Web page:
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19 Nov 2006

By now it's become fairly apparent that the video game industry is trying to be more like Hollywood. It all started with the introduction of optical storage media back on the original Playstation, enabling the inclusion of pre-rendered cinematics, made famous by the ever-popular "Final Fantasy VII". As technology has evolved to the point where real-time, in-game rendering became feasible, we've seen a decline in pre-rendered cinematics and a dramatic rise in real-time, non-interactive sequences like those peppering best-seller "Halo 2". It seems the industry's next goal is to create that Hollywood feel in a fully-interactive setting, as seen in Bioware's upcoming "Mass Effect".

This is all very interesting, but I think we're gradually losing the thing that sets games apart from films. It's not interactivity, though that's certainly important. It's the way in which the media conveys emotion, and the way in which the viewer/player feels that emotion.

Film is an empathetic medium; that is, emotion is felt through the viewer's empathy with the characters on-screen. The most powerful films are the ones to which we can relate some personal experience, by means of which we can "feel" what a character is feeling. But the viewer's emotional response is not an independent one: it's a mimicked one.

In a horror film, when the viewer feels fear, there is also at least one character currently expressing fear. In a romance, when the viewer feels desire, there is a character expressing desire. In an adventure, when the viewer feels triumphant exultation, there is a character expressing victory. There is no room for independent emotion: the viewer will not generally feel fear while the characters are expressing mirth, for example.

This works in film because the viewer is an observer, watching someone else's story unfold. But in games, the viewer is a participant - generally the principal participant - and thus can (and should) generate independent emotional responses.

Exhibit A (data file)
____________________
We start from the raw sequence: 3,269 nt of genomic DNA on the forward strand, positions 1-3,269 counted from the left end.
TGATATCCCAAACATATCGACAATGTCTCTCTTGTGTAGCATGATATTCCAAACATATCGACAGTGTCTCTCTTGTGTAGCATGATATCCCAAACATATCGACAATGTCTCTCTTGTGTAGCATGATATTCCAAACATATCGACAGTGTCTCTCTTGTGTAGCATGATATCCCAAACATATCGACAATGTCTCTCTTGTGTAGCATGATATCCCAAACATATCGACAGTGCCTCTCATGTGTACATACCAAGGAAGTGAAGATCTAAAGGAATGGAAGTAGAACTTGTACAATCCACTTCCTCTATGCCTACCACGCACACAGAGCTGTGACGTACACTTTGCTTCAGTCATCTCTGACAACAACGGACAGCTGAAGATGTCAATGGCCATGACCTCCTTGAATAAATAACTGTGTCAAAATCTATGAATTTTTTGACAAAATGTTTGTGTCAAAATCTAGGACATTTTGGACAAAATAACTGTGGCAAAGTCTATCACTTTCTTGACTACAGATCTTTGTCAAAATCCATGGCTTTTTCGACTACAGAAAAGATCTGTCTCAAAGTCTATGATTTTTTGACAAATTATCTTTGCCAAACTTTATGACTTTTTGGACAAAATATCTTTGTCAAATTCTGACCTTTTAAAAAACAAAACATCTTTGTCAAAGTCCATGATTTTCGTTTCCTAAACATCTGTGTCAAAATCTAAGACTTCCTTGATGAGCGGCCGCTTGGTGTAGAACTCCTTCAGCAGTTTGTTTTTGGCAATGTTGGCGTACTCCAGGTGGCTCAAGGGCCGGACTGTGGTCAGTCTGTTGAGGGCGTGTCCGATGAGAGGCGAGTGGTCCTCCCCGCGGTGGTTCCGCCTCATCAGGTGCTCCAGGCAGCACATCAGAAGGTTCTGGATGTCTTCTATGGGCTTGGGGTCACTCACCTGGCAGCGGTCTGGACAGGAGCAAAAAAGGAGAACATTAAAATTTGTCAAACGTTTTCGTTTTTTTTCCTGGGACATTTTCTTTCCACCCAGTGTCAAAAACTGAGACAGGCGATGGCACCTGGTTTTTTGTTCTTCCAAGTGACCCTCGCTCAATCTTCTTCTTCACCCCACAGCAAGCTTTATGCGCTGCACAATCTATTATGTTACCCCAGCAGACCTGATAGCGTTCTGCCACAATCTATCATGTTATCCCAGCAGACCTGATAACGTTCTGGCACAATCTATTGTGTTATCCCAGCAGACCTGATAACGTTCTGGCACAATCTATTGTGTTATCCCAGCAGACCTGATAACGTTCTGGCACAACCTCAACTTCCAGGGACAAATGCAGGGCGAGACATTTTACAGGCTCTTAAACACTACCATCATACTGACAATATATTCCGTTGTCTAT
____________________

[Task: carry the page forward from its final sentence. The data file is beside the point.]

However, the current Hollywood-emulation trend in games minimizes or removes opportunities to generate that independent emotional response by providing the player with scenes and characters that tell him how to emote. The principal participant is relegated to the role of observer, and we end up with nothing more than a film that requires you to complete various tasks to continue watching.

This is primarily a problem in games that make heavy use of non-interactive sequences, whether pre-rendered like "Final Fantasy VII" or in-game like "Halo 2". But it's also becoming an issue in interactive gameplay. The "Call of Duty" series is a good example: the player is robbed of the opportunity to generate independent emotional responses because he's constantly bombarded by other characters showing him how to emote, how to respond to the situation. Moreover, even if the player does manage his own emotional response to a situation, said response has no impact on the game because there is no mechanism through which to receive and process it.

Perhaps the best current example of putting the player at the center of the emotional experience comes from the survival horror genre. Games like "Fatal Frame" make the player feel genuine fear, not through the observed responses of other characters, but via his own independent response. The game almost seems to emerge from the TV and envelop the player in his physical world. (Think about playing such a game in a dark room, alone and late at night, and how you're always looking over your shoulder to make sure nothing's sneaking up on you.)

That's where the magic of games lies. We've managed a few emotions: fear, tension, triumph, frustration. But there's a broad palette of emotional responses we have yet to touch: embarrassment, desire, love, despair, confidence, vengefulness... Some of these we've managed to portray through the actions of in-game characters, but then the player is only "feeling" these emotions through empathy with those characters, i.e. second-hand.

When games can instill the full range of emotion in players via independent response, only then will they truly carve out their place in history.

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